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INDIA: Torture and Custodial Deaths

Contributors: K.Pratap Reddy, Advocate
Vigil India Movement
July 25, 2011
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Dear friends,

We wish to share with you the following article from Vigil India Movement, written by Advocate. K. Pratap Reddy.

Asian Human Rights Commission
Hong Kong

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The subject of torture and death of person in police custody has been, apart from being main subject of concern by the civil society in general and organizations concerned with the protection of civil liberties such as PUCL etc., have also been matters of authentic adjudication by the APEX COURT namely Supreme Court of India.

In fact the subject formed the very first case of the Supreme Court of India in what is known as "A.K.Gopalan VS State of Madras" reported in "AIR 1950 SC 27" up to date i.e., until 2010 & 11 but more specific cases on the subject of torture and custodial deaths are as following:

1. "Sunil Bathra Vs Delhi Administration" reported in "AIR 1978 SC P. 675". This is the judgment of a Constitution Bench. The Celebrated Justice Krishna Iyer begins the judgment with the following words which are not only instructive but form a soul searching sum up of the conceptualization on the subject of torture and custodial deaths. The following is the extract of the judgment.

"The province of Prison Justice, the conceptualization of freedom behind bars and the role of judicial power as Constitutional sentinel in a prison setting, are of the gravest moment in a world of escalating torture by the minions of State, and in India, where this virgin area of jurisprudence is becoming painfully relevant.

The Preamble as stated above by Justice Krishna Iyer (Justice Desai & Others agreeing with him) laid down the law as follows:

  1. It is no more open to debate that person in prisons (under-trials and convicts) are not wholly denuded of the fundamental rights of prisoners. Liberty is, in the very nature of things, circumscribed by the very fact of his confinement.---------------" conviction for a crime does not reduce the person into a non person whose rights are subject to the whim of the prison administration" ----------------- (Paras 53,57 & 212).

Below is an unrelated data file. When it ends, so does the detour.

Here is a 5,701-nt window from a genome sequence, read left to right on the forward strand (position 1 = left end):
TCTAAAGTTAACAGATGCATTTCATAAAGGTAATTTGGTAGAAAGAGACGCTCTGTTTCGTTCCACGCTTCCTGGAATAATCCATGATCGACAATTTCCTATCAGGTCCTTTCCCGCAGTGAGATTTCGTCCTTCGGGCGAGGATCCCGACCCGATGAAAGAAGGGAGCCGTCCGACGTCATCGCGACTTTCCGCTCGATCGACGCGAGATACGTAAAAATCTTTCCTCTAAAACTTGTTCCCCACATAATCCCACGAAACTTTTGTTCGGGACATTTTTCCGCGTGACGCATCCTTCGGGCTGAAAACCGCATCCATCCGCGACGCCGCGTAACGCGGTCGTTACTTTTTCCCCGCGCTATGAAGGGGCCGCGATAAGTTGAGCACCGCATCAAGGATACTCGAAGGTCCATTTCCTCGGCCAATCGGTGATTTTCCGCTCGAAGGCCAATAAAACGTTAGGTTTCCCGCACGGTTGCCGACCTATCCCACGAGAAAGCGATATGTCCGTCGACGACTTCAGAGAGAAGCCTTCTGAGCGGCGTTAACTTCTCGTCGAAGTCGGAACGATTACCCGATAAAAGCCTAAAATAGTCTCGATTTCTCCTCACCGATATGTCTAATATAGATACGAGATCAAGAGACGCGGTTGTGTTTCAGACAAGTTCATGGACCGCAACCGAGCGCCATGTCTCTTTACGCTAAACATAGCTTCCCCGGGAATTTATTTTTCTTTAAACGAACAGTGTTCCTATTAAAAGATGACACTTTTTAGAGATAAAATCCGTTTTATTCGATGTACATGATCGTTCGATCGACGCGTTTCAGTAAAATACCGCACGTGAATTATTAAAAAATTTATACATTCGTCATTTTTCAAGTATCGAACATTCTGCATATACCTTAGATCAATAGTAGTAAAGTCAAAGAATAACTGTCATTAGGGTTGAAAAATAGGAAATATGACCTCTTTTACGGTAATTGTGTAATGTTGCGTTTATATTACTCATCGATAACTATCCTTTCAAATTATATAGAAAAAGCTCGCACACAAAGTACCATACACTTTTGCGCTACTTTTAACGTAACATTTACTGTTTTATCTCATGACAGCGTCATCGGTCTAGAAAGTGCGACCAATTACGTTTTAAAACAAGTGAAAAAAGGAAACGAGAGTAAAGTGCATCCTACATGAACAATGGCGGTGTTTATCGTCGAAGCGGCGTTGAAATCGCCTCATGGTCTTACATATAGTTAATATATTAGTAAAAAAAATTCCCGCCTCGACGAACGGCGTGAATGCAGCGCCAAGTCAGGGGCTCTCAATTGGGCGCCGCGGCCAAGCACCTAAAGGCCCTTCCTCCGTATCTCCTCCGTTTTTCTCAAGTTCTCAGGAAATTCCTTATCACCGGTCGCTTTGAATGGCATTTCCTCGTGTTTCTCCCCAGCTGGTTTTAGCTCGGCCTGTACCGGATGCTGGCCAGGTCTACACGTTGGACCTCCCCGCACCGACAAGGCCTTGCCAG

2. Justice Krishna Iyer further laid down ---------"the courts must, consciously and deliberately focus their attention to one fundamental fact that it is required to examine the validity of all laws ( including the pre-constitutional laws) in the context of modern reformist theory of punishment; jail being treated as a correctional institution. The necessary concomitants of the facts of incarcerations, is the security of the prison and the safety of the prisoner --------- the court would -------- put in balance the twin objects underlying punitive and preventive incarcerations -------------- The court has, to strike a just balance between dehumanizing prison atmosphere and the perseverance of internal order, discipline---------------- . (Para 213)
  3. Answering various contentions made on behalf of the State supporting the powers of the State in dealing with reference to various criminal laws including the Criminal procedure Code Prisons Act and Criminal Amendment Act etc., The Supreme Court led by Justice Krishna Iyer held that no such power was sought to be resorted to as a justification for unbridled power and all such provisions of law purporting to be empowering the authorities are subjective to the Constitutional mandates and limitations.
  4. While citing the judgment of Maneka Gandhi’s case "AIR 1978 SC p.597", the Supreme Court held all such laws purporting to give any arbitrary, unjust and omnipotent powers are illegal--------.
  5. Lastly the Supreme Court held that the treatment of the prisoners must be in conformity with human dignity and avoid torture reducing the man to the level of a beast.
The next case of a historical importance on the subject is the case of "D.K.Basu Vs State of West Bengal" reported in "AIR 1997 SC P.610". In paragraph 22 of the judgment, Justice Dr.S.A.Anand laid down the law as follows: